U.S. President Joe Biden on Friday called for a united stand against hate and racism amid heightened concern over violence against Asian Americans in the wake of a shooting rampage in the Atlanta area that killed six women of Asian descent.

"Hate can have no safe harbor in America. It must stop. And it's on all of us, all of us together to make it stop," Biden said during his visit to the capital of the southern state of Georgia, just days after the shootings at three spas left a total of eight people dead.

Activists participate in a vigil in response to the Atlanta spa shootings on March 17, 2021, in Washington. (Getty/Kyodo)

Vice President Kamala Harris, speaking before Biden, said, "Whatever the killer's motive, these facts are clear: Six out of the eight people killed on Tuesday night were of Asian descent. Seven were women. The shootings took place in businesses owned by Asian Americans."

"The president and I will not be silent. We will not stand by. We will always speak out against violence, hate crimes and discrimination wherever and whenever it occurs," added Harris, the first female, first black and first Asian American vice president.

A white man has been charged with murder in the case. He has told police he has a "sexual addiction" and that the massage parlors were "a temptation for him that he wanted to eliminate," according to authorities.

While the racial aspect of the motive remains unclear, the country has seen a rise in violent hate crimes and discrimination against Asians and Asian Americans, which has coincided with the spread of the novel coronavirus first detected in China in late 2019.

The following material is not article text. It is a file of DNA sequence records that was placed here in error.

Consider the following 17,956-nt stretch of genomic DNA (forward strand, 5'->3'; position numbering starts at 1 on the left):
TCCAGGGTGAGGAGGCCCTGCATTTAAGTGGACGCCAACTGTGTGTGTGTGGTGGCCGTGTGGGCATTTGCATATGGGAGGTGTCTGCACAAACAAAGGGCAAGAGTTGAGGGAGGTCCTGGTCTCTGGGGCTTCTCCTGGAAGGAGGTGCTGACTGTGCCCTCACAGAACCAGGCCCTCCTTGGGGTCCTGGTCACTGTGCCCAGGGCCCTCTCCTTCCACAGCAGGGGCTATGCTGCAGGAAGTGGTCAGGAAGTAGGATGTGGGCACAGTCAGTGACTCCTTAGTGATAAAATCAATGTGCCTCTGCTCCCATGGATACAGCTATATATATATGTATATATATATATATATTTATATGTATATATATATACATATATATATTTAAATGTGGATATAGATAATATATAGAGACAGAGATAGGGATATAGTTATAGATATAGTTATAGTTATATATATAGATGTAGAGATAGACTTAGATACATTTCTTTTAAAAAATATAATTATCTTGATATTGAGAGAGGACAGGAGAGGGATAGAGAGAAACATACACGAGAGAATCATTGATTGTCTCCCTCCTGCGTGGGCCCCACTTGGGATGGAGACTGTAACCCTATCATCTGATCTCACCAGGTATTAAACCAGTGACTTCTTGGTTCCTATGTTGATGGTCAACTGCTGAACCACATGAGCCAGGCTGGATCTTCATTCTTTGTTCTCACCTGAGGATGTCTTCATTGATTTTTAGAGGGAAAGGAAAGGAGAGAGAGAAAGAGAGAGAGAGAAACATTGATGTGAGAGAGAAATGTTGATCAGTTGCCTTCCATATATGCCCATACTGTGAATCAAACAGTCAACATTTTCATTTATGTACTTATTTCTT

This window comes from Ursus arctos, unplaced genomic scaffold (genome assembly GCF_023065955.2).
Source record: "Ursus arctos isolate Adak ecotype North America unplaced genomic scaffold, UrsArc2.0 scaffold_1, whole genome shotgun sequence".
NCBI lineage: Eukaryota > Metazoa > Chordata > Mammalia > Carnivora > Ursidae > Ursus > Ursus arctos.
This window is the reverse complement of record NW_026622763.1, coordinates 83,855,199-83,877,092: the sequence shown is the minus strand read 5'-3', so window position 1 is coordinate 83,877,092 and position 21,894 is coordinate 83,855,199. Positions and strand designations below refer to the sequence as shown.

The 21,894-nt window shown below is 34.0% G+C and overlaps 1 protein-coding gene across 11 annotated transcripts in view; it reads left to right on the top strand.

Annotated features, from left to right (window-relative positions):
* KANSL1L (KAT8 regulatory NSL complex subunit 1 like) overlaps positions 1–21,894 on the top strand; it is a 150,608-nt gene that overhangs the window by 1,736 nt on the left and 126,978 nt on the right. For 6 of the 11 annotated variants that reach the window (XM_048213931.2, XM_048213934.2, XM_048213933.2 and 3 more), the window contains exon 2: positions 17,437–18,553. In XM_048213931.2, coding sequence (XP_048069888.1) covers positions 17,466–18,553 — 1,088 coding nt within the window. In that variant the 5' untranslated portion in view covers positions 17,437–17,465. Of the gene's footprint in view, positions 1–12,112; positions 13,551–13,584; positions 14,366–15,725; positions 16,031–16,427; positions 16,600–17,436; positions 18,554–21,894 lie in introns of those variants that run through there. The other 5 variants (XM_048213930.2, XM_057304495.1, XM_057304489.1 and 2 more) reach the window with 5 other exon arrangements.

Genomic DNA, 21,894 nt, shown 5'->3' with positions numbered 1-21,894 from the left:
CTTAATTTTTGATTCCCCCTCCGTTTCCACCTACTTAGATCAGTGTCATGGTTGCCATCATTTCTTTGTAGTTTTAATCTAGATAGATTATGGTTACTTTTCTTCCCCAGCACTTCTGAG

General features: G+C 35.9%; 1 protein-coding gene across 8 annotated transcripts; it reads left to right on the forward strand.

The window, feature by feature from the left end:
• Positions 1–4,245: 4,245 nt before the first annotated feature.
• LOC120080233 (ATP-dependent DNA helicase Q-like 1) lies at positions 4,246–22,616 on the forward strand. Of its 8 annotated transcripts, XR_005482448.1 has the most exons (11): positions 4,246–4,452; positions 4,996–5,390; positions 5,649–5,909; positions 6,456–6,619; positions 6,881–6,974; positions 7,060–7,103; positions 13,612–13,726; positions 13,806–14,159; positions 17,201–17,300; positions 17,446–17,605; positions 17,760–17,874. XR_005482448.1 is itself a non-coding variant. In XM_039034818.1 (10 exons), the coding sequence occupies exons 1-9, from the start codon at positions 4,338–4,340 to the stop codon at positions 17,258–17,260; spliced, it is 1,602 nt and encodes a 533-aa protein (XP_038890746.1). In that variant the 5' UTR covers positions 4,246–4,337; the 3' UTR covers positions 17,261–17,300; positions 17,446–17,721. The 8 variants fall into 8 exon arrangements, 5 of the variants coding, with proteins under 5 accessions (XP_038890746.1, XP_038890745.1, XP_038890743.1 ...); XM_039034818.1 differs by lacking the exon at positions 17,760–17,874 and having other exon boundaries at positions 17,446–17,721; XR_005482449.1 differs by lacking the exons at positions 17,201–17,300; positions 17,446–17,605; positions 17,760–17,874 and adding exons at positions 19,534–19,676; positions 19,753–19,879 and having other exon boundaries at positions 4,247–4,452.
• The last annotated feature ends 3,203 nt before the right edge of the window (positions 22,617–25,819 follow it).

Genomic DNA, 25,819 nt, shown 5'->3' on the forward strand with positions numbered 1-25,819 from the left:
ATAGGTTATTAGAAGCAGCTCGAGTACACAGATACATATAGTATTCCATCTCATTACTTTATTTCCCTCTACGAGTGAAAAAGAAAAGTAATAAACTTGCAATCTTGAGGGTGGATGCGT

Critics have attributed the rise in hate crimes partly to the rhetoric of Biden's predecessor Donald Trump, who frequently repeated the phrase "Chinese virus" when speaking of the pandemic.

Shocking footage of attacks on elderly Asian people has also been circulating on social media recently, such as a video of a man abruptly shoved to the ground in the Chinatown area of Oakland, California.

On Wednesday, an elderly Asian woman was reportedly attacked and punched by a man on a San Francisco street, but she fought back, leaving him bloodied and requiring hospitalization.

In 2020, there were 29 racially motivated crimes against people of Asian descent reported in New York City, a major center for the Asian American population, with 24 of the incidents attributed to "coronavirus motivation," CNN said Thursday, citing data from the New York Police Department.

In contrast, the city had only three reports of racially motivated crimes against people of Asian descent in 2019, it said.

A group tracking incidents of violence and discrimination against Asian Americans and Pacific Islanders in the United States said that Asian American women, in particular, reported being targeted in hate incidents 2.3 times more than men. The group cited businesses as the primary site of discrimination, followed by public streets and public parks.

The report covered nearly 3,800 incidents received by the Stop AAPI Hate reporting center from March 19, 2020 to Feb. 28, 2021.

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